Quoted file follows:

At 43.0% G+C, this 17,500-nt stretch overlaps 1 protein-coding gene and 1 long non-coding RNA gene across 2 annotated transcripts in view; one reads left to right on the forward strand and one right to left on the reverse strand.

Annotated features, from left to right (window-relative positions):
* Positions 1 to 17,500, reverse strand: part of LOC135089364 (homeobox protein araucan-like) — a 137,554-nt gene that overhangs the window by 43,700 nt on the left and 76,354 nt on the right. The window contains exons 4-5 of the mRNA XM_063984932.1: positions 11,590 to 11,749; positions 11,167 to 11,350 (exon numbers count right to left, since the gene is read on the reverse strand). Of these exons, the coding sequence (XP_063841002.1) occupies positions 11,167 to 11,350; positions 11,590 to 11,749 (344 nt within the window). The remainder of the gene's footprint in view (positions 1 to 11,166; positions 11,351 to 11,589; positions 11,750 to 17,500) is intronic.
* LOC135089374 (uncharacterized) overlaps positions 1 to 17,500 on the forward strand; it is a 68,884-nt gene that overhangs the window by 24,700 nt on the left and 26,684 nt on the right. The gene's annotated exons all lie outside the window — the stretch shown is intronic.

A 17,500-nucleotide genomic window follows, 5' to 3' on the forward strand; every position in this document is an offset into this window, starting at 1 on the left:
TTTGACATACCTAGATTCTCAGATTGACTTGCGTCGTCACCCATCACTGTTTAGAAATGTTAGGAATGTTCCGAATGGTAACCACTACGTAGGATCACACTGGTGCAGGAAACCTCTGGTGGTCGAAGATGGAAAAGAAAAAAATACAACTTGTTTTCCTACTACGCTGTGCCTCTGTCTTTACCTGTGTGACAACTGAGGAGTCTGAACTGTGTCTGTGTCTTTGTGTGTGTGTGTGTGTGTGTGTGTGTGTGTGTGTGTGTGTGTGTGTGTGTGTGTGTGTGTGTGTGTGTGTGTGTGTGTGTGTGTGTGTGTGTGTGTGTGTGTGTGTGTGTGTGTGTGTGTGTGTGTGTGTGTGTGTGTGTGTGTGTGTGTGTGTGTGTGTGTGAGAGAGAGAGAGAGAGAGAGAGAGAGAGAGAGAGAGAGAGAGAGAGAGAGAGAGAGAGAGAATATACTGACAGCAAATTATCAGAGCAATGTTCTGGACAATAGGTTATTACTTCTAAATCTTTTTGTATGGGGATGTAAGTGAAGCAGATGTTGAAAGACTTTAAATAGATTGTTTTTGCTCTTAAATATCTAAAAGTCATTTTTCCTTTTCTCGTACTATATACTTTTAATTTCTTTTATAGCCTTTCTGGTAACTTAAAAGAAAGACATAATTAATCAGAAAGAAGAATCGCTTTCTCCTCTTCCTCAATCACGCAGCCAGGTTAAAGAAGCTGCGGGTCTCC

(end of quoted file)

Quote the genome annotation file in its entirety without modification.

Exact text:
At 43.0% G+C, this 17,500-nt stretch overlaps 1 protein-coding gene and 1 long non-coding RNA gene across 2 annotated transcripts in view; one reads left to right on the forward strand and one right to left on the reverse strand.

Annotated features, from left to right (window-relative positions):
* Positions 1 to 17,500, reverse strand: part of LOC135089364 (homeobox protein araucan-like) — a 137,554-nt gene that overhangs the window by 43,700 nt on the left and 76,354 nt on the right. The window contains exons 4-5 of the mRNA XM_063984932.1: positions 11,590 to 11,749; positions 11,167 to 11,350 (exon numbers count right to left, since the gene is read on the reverse strand). Of these exons, the coding sequence (XP_063841002.1) occupies positions 11,167 to 11,350; positions 11,590 to 11,749 (344 nt within the window). The remainder of the gene's footprint in view (positions 1 to 11,166; positions 11,351 to 11,589; positions 11,750 to 17,500) is intronic.
* LOC135089374 (uncharacterized) overlaps positions 1 to 17,500 on the forward strand; it is a 68,884-nt gene that overhangs the window by 24,700 nt on the left and 26,684 nt on the right. The gene's annotated exons all lie outside the window — the stretch shown is intronic.

A 17,500-nucleotide genomic window follows, 5' to 3' on the forward strand; every position in this document is an offset into this window, starting at 1 on the left:
TTTGACATACCTAGATTCTCAGATTGACTTGCGTCGTCACCCATCACTGTTTAGAAATGTTAGGAATGTTCCGAATGGTAACCACTACGTAGGATCACACTGGTGCAGGAAACCTCTGGTGGTCGAAGATGGAAAAGAAAAAAATACAACTTGTTTTCCTACTACGCTGTGCCTCTGTCTTTACCTGTGTGACAACTGAGGAGTCTGAACTGTGTCTGTGTCTTTGTGTGTGTGTGTGTGTGTGTGTGTGTGTGTGTGTGTGTGTGTGTGTGTGTGTGTGTGTGTGTGTGTGTGTGTGTGTGTGTGTGTGTGTGTGTGTGTGTGTGTGTGTGTGTGTGTGTGTGTGTGTGTGTGTGTGTGTGTGTGTGTGTGTGTGTGTGTGTGTGTGAGAGAGAGAGAGAGAGAGAGAGAGAGAGAGAGAGAGAGAGAGAGAGAGAGAGAGAGAGAGAATATACTGACAGCAAATTATCAGAGCAATGTTCTGGACAATAGGTTATTACTTCTAAATCTTTTTGTATGGGGATGTAAGTGAAGCAGATGTTGAAAGACTTTAAATAGATTGTTTTTGCTCTTAAATATCTAAAAGTCATTTTTCCTTTTCTCGTACTATATACTTTTAATTTCTTTTATAGCCTTTCTGGTAACTTAAAAGAAAGACATAATTAATCAGAAAGAAGAATCGCTTTCTCCTCTTCCTCAATCACGCAGCCAGGTTAAAGAAGCTGCGGGTCTCC